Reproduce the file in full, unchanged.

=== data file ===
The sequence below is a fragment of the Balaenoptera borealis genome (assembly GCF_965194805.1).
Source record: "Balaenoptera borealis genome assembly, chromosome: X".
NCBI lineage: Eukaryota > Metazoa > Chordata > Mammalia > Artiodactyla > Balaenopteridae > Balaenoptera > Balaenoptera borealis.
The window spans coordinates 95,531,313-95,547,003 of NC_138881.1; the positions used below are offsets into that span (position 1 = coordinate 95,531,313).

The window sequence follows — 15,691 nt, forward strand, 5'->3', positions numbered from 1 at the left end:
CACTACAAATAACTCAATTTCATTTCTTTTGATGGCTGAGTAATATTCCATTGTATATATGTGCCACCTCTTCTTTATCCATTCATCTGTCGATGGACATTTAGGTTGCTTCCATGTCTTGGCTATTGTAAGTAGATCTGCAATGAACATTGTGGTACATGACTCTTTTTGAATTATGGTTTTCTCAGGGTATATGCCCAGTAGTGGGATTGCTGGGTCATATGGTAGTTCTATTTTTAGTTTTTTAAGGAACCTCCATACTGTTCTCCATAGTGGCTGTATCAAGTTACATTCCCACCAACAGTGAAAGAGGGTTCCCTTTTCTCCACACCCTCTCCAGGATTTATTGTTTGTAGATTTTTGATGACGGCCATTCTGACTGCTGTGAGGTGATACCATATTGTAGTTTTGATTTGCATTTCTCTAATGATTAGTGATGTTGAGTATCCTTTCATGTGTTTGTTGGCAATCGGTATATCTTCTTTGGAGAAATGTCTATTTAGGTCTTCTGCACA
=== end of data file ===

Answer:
The sequence below is a fragment of the Balaenoptera borealis genome (assembly GCF_965194805.1).
Source record: "Balaenoptera borealis genome assembly, chromosome: X".
NCBI lineage: Eukaryota > Metazoa > Chordata > Mammalia > Artiodactyla > Balaenopteridae > Balaenoptera > Balaenoptera borealis.
The window spans coordinates 95,531,313-95,547,003 of NC_138881.1; the positions used below are offsets into that span (position 1 = coordinate 95,531,313).

The window sequence follows — 15,691 nt, forward strand, 5'->3', positions numbered from 1 at the left end:
CACTACAAATAACTCAATTTCATTTCTTTTGATGGCTGAGTAATATTCCATTGTATATATGTGCCACCTCTTCTTTATCCATTCATCTGTCGATGGACATTTAGGTTGCTTCCATGTCTTGGCTATTGTAAGTAGATCTGCAATGAACATTGTGGTACATGACTCTTTTTGAATTATGGTTTTCTCAGGGTATATGCCCAGTAGTGGGATTGCTGGGTCATATGGTAGTTCTATTTTTAGTTTTTTAAGGAACCTCCATACTGTTCTCCATAGTGGCTGTATCAAGTTACATTCCCACCAACAGTGAAAGAGGGTTCCCTTTTCTCCACACCCTCTCCAGGATTTATTGTTTGTAGATTTTTGATGACGGCCATTCTGACTGCTGTGAGGTGATACCATATTGTAGTTTTGATTTGCATTTCTCTAATGATTAGTGATGTTGAGTATCCTTTCATGTGTTTGTTGGCAATCGGTATATCTTCTTTGGAGAAATGTCTATTTAGGTCTTCTGCACA